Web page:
followed an exchange of fruit and wine, of which both crews were in
need, and, confident in the honor of their enemies, all hands slept
as tired men usually sleep. Said the Spanish captain to the French
commander in the morning, "Artillery is a cowardly and abominable
invention. It is desired to hurt a foe while those who serve it run
no risk. How say you if we put the tompions back into our cannon and
fight, as chivalric men should ever fight, with sword and pike?"

To this the Frenchman gave willing consent, and, the ships ranging
near, the battle reopened, after prayers and breakfast, to some
purpose. With cries of "Santo Iago!" the Spanish tried to board the
pirate ship, but could not secure a footing. Blows were exchanged
throughout the day, save when one ship or the other drew off, that
the wounded might have attention, and the dying prayers, for much
blood was shed and several lost their lives. At the end of the day
both commanders declared their admiration for the skill and courage
of their opponents, and again gave presents of fruit and wine as they
stopped work until the morrow. Perez sent ashore that night to tell
the people of Santiago that fighting was an exhausting business,
and to some extent a risky one, and would they kindly send a few
able-bodied fellows to replace the dead and disabled on his ship?

The response to this call was so meagre that he began to mistrust
his countrymen, and he asked if, in case he lost his ship, the town
would reimburse him, considering that he was risking his all in
their defence. After much debate the townsmen replied, through their
officials, that they were not in a position to make good his loss,
but they trusted that such a calamity would not be possible; that he
would maintain a stout heart and fight on to prove the superiority
of Spanish valor to French craft; that the blessed Santo Iago would
watch over him and his gallant crew; that their best wishes were
with him, and that his kindness would never, never be forgotten. A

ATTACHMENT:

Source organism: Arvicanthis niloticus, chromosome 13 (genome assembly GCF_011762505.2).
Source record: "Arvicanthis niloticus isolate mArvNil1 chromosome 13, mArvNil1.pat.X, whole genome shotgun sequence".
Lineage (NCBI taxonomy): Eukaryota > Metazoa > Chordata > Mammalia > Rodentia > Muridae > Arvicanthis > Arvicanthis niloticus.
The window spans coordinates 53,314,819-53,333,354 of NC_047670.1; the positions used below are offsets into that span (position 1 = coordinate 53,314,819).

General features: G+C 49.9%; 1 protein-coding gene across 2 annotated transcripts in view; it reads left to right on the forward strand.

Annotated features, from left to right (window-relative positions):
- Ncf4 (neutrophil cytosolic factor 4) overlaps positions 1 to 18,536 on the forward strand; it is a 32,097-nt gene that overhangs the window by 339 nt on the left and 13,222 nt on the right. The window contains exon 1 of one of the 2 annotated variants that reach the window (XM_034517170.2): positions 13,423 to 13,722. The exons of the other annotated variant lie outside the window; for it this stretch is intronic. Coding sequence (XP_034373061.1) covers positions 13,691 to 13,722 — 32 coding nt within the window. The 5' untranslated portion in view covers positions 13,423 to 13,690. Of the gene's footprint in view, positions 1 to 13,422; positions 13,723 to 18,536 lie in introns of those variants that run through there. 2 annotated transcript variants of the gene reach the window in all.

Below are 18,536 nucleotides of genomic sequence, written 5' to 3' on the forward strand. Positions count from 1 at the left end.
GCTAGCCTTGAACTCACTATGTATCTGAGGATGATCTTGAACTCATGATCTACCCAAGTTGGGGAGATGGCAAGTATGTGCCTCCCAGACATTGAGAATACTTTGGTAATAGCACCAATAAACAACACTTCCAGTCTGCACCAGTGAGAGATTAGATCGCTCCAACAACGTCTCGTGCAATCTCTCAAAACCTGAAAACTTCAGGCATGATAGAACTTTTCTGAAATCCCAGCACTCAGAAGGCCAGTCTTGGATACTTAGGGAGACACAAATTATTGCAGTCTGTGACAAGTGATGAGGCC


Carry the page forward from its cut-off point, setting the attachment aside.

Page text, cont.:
trifle disheartened, Captain Perez nevertheless resumed the fight
on the next day, and again on the fourth day, and after the usual
exchange of courtesies at evening, he told the privateer on the fifth
day that he would encounter with him as usual. The persistence of the
Spaniard in thus holding out against seeming odds--for the Frenchman
had the larger crew--set the privateer to thinking, and a sudden
fear arose within him that Spanish reinforcements were on their
way, and that Perez was merely fighting for time until they should
arrive. This fear grew until it became belief, though a baseless one,
and, hoisting sail as quietly as possible, he stole out of Santiago
Bay on the fourth night after hostilities had opened. As thanks are
cheap, Perez received a good many of them.

Why King Congo was Late

As in all the Spanish Americas, there were churchly feasts and
celebrations in Cuba whose origin has been forgot. Why did the
slaves serenade their masters on New Year morning, jingling huge
tambourines, and in the villages how came it to be thought that the
cause of righteousness was advanced by parades and music on saints'
days? Hatred of the Jews was an inheritance rather than an experience,
and for lack of Jews to prove it upon there was an annual display
of wrath at Judas, who was represented by a grotesque effigy made
up of straw, old clothes, and a mask. In the cities this figure was
merely called The Jew, and after being carried through the streets
with revilings, on the day after Good Friday, it was hanged in some
conspicuous place and there stoned and shot by the crowd.

In Santiago there used to be a queer celebration on the 6th of
January, "the day of the kings," or "All Kings' day," meaning the
kings who journeyed to Bethlehem to worship the new-born Christ. In
time this function lost its dignity and became a sport, a gasconade,
in which the slaves attired themselves extravagantly and paraded about,
begging, blowing horns, beating drums, and bandying jokes with the
spectators. In the days of King Congo the procession had some claim
to show and importance, if only because he was at the head of it,
for he had, in ways known only to himself, come into possession of
the chapeau of a captain-general, a lieutenant's coat, one epaulette,
a pair of blue breeches, and a belt; hence, attired in all these
grandeurs at once, and mounted on a mule, he looked every inch the king
he said he was. For, albeit, he had been a slave, he claimed an African